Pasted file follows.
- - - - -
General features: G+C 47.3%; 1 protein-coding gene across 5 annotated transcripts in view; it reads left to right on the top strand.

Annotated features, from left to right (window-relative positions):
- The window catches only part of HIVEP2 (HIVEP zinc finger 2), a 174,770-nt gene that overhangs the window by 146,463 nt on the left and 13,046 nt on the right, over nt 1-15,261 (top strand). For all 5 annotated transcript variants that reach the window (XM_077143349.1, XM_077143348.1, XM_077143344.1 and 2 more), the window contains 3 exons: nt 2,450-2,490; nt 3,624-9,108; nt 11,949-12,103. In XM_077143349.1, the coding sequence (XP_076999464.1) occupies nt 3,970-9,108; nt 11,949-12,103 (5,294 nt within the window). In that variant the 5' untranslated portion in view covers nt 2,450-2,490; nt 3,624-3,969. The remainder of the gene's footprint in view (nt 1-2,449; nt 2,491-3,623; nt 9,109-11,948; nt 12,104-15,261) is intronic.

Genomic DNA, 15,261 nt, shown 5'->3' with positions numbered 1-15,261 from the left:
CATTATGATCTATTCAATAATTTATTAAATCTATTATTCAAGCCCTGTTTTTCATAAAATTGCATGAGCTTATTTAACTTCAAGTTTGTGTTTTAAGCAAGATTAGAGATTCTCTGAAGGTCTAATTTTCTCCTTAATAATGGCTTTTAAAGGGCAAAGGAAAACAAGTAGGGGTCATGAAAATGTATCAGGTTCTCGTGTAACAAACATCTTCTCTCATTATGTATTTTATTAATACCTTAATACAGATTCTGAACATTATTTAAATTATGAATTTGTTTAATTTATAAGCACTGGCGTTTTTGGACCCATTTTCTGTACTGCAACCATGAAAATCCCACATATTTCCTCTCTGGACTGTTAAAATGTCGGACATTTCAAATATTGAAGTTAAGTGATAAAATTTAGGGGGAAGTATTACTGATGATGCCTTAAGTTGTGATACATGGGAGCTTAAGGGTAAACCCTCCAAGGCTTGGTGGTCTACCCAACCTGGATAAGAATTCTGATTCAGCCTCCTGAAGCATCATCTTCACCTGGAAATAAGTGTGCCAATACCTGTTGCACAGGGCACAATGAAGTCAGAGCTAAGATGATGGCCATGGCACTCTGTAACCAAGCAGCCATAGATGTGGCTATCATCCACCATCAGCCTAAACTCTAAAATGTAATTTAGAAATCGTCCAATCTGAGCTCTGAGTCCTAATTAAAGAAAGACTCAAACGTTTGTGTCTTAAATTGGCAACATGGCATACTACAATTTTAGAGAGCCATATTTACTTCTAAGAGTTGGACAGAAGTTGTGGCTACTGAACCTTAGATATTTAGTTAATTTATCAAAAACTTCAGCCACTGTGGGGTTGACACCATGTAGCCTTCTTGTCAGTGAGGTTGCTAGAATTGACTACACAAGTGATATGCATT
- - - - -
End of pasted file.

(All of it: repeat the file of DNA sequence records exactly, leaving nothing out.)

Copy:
General features: G+C 47.3%; 1 protein-coding gene across 5 annotated transcripts in view; it reads left to right on the top strand.

Annotated features, from left to right (window-relative positions):
- The window catches only part of HIVEP2 (HIVEP zinc finger 2), a 174,770-nt gene that overhangs the window by 146,463 nt on the left and 13,046 nt on the right, over nt 1-15,261 (top strand). For all 5 annotated transcript variants that reach the window (XM_077143349.1, XM_077143348.1, XM_077143344.1 and 2 more), the window contains 3 exons: nt 2,450-2,490; nt 3,624-9,108; nt 11,949-12,103. In XM_077143349.1, the coding sequence (XP_076999464.1) occupies nt 3,970-9,108; nt 11,949-12,103 (5,294 nt within the window). In that variant the 5' untranslated portion in view covers nt 2,450-2,490; nt 3,624-3,969. The remainder of the gene's footprint in view (nt 1-2,449; nt 2,491-3,623; nt 9,109-11,948; nt 12,104-15,261) is intronic.

Genomic DNA, 15,261 nt, shown 5'->3' with positions numbered 1-15,261 from the left:
CATTATGATCTATTCAATAATTTATTAAATCTATTATTCAAGCCCTGTTTTTCATAAAATTGCATGAGCTTATTTAACTTCAAGTTTGTGTTTTAAGCAAGATTAGAGATTCTCTGAAGGTCTAATTTTCTCCTTAATAATGGCTTTTAAAGGGCAAAGGAAAACAAGTAGGGGTCATGAAAATGTATCAGGTTCTCGTGTAACAAACATCTTCTCTCATTATGTATTTTATTAATACCTTAATACAGATTCTGAACATTATTTAAATTATGAATTTGTTTAATTTATAAGCACTGGCGTTTTTGGACCCATTTTCTGTACTGCAACCATGAAAATCCCACATATTTCCTCTCTGGACTGTTAAAATGTCGGACATTTCAAATATTGAAGTTAAGTGATAAAATTTAGGGGGAAGTATTACTGATGATGCCTTAAGTTGTGATACATGGGAGCTTAAGGGTAAACCCTCCAAGGCTTGGTGGTCTACCCAACCTGGATAAGAATTCTGATTCAGCCTCCTGAAGCATCATCTTCACCTGGAAATAAGTGTGCCAATACCTGTTGCACAGGGCACAATGAAGTCAGAGCTAAGATGATGGCCATGGCACTCTGTAACCAAGCAGCCATAGATGTGGCTATCATCCACCATCAGCCTAAACTCTAAAATGTAATTTAGAAATCGTCCAATCTGAGCTCTGAGTCCTAATTAAAGAAAGACTCAAACGTTTGTGTCTTAAATTGGCAACATGGCATACTACAATTTTAGAGAGCCATATTTACTTCTAAGAGTTGGACAGAAGTTGTGGCTACTGAACCTTAGATATTTAGTTAATTTATCAAAAACTTCAGCCACTGTGGGGTTGACACCATGTAGCCTTCTTGTCAGTGAGGTTGCTAGAATTGACTACACAAGTGATATGCATT